Do you remember what your high school bedroom looked like? If it was anything like mine, it was probably plastered in posters and filled to the brim with photos, sentimental knickknacks and cool things you thought were just so unique to you. And I don’t know about you, but that room felt like the most perfect place in the world to me.
Of course, as we grow older, we realize that it probably isn’t the best idea to paint our ceiling bright green (unless you’re prepared to repaint it with a really good primer) and that more is not always better. We declutter our poster-clad walls, we find a style that we like, and we buy matching furniture sets. Such is the progression of life, right?
I don’t think so.
When it comes to designing your home, I am a huge proponent of channeling a little bit of that same mindset you had when decking out your teenage bedroom or your first college dorm. Remember that fearlessness, that boldness you felt when wielding a poster of your favorite movie and a roll of masking tape? While I don’t exactly advocate covering your walls with images of your favorite singer or movie star anymore (much less ones torn out from magazines), I do believe that your home should include the same sort of funky pieces that encapsulate your personality and capture your heart, but on an even bigger scale.
Think about it — as much as a coherent, matchy-matchy style may please the eye, it can be pretty darn boring. Decorating in just one style feels stagnant and flat. The whole point of a home is to make it personal to you, so the last thing you want is for it to look like something straight out of a catalog.
By mixing some eclectic pieces into each room, you’re guaranteed to add personality, interest, character and story everywhere you look. Plus, it’s easier to do successfully than you might think.
If you’re stuck in a dull, single-style room (sorry, but you gotta call it like it is), adding just one unique piece can up the oomph factor and give the room some character with very little effort. It could be a gold-plated statuette, a disco ball or even an oversized, colorful painting. The bland backdrop of your once boring space will actually allow your special piece to pop.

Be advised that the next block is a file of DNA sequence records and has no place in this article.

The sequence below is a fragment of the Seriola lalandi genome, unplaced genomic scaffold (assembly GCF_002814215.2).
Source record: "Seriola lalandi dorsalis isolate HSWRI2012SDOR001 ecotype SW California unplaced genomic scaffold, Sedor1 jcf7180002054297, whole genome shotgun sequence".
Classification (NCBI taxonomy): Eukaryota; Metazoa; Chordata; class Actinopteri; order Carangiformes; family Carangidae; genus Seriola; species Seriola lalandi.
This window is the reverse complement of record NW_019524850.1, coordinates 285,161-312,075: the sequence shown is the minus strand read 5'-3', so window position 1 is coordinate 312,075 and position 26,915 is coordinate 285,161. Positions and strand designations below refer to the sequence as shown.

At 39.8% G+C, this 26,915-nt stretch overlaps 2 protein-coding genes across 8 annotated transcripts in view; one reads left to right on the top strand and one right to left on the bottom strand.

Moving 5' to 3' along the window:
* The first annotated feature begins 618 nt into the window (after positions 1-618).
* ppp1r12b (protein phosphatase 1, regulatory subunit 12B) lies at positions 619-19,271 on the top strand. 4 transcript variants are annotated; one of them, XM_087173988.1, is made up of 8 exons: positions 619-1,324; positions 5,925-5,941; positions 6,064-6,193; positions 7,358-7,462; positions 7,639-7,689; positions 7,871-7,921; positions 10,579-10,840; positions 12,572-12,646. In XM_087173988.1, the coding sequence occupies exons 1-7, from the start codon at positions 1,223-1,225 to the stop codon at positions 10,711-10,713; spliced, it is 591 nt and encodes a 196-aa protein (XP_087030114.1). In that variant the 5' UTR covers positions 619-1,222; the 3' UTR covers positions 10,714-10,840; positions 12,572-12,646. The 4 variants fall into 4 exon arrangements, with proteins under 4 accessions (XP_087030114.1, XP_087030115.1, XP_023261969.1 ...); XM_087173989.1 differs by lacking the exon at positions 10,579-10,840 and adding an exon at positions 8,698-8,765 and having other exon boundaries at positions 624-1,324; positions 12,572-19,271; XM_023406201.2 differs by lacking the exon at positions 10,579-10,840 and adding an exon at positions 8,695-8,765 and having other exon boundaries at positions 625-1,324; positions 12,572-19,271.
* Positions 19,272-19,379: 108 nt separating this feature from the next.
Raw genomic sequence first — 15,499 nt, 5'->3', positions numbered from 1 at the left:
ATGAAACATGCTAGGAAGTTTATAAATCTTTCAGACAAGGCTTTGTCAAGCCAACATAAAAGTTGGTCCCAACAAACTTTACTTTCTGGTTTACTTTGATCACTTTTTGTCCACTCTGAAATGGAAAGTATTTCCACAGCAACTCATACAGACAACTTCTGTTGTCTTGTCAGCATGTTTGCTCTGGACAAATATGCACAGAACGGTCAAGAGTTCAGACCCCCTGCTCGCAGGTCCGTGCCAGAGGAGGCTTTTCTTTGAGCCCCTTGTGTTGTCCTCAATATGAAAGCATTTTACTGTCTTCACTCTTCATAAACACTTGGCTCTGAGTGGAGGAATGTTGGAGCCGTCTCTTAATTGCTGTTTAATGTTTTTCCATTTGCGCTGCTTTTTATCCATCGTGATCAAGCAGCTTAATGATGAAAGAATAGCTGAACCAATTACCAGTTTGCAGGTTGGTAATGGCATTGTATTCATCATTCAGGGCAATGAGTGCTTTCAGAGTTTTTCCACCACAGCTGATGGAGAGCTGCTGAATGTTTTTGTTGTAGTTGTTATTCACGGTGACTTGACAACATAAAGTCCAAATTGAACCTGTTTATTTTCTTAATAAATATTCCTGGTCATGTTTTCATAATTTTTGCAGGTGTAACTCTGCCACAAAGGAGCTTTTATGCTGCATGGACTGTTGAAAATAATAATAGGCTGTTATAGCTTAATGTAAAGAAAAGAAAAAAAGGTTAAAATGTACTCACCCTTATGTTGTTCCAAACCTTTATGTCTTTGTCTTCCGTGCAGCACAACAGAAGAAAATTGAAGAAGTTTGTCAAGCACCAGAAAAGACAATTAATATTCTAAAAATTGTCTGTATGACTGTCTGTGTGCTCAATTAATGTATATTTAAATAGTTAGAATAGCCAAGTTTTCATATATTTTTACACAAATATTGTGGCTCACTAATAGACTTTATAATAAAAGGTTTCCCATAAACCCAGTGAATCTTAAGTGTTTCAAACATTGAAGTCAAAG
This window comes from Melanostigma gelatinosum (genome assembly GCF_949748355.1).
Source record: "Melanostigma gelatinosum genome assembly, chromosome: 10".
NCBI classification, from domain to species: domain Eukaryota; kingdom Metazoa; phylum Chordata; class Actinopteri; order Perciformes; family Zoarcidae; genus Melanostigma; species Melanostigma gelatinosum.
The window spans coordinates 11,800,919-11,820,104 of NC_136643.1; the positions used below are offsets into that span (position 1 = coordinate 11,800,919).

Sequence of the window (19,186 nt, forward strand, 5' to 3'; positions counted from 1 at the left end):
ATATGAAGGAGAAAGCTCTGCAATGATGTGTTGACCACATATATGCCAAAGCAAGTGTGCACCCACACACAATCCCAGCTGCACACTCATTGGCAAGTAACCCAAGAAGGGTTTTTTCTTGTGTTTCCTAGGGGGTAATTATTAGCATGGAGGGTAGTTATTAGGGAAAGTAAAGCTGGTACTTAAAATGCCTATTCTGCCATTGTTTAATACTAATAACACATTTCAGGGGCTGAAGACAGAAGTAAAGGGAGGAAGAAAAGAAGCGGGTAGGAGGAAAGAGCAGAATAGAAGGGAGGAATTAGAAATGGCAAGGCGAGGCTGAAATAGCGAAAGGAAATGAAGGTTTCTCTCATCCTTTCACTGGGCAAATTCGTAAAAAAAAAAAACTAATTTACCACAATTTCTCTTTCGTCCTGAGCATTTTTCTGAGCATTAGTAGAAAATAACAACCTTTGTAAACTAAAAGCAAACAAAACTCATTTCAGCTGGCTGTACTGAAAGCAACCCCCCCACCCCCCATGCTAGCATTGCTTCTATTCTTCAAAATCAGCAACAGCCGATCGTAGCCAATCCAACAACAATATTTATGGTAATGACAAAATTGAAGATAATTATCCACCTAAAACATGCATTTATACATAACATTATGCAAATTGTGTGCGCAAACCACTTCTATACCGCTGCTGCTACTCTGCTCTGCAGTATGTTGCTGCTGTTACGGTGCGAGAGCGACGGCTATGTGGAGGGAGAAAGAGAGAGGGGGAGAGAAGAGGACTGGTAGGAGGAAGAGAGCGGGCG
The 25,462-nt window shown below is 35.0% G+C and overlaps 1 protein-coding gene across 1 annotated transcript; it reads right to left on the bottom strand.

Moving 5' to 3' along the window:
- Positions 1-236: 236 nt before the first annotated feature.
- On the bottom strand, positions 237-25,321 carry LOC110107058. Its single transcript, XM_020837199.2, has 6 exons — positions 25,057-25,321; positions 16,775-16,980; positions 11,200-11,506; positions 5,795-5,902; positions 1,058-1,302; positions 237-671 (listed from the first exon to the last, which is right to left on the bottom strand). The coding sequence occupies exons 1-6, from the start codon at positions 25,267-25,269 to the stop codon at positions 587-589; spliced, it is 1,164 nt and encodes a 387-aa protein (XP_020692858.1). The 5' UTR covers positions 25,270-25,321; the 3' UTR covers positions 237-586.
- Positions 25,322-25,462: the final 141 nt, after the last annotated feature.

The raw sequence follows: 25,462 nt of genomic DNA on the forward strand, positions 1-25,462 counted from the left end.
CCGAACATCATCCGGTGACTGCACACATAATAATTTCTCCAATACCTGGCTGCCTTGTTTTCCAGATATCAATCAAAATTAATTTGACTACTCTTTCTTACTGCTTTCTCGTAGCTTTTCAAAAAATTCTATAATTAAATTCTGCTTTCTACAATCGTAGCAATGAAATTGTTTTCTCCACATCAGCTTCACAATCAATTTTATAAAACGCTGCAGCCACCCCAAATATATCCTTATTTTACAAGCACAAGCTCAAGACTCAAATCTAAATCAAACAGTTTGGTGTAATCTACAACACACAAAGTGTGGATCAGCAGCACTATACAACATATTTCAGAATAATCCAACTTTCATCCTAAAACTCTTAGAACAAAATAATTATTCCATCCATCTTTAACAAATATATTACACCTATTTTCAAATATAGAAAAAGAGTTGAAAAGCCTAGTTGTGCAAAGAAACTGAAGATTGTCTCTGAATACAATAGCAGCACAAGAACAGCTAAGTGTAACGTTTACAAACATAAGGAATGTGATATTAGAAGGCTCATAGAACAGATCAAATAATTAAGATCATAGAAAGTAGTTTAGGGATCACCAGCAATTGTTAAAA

For those moving into a new place or looking to do a mini home makeover, this could be the perfect opportunity to break out that special piece you found on your travels, inherited from your extravagant aunt or bought at an antique store, and really make it shine. Use it as inspiration to design an entire room, creating an offbeat oasis.
If your unique item is large enough, consider making it the focal point of your room. Adjust the room to subtly point toward the item, whether that be by actually rotating your furniture or creating an illusion with lines and angles. Choose accent colors that complement it. Find textures that highlight it by contrast. Just focus on accentuating without worrying about matching, which could pull you back into a plain ol’ one-dimensional room, and you should be good to go.
But adding something weird doesn’t have to mean turning your living room into a modern art gallery. Weird can also be practical — think an imposing wingback armchair or ultramodern, neon-colored coffee table. Or, with a little imagination, you could even use a nonfurniture piece in an unconventional, functional way. A piece of art of the right shape and size might work fantastically as an accent table or a small sculpture as a footstool. And with enough creativity (and a good electrician), almost anything can turn into a lamp.
Once you get comfortable adding offbeat pieces to your rooms, you might find it hard to stop. But try not to go crazy with too many attention-grabbing, unique items. Less is more, friends. If you have a bunch of funky features vying for your attention, it can feel like the room is screaming at you. Always remember to take a step back and look at the whole picture.
Ultimately though, the most important thing to remember when it comes to leveling up your room is to just start and don’t hold back. Whether it’s one large piece or several smaller ones, as long as they speak to who you are and what you love, no one can tell you you’re doing it wrong.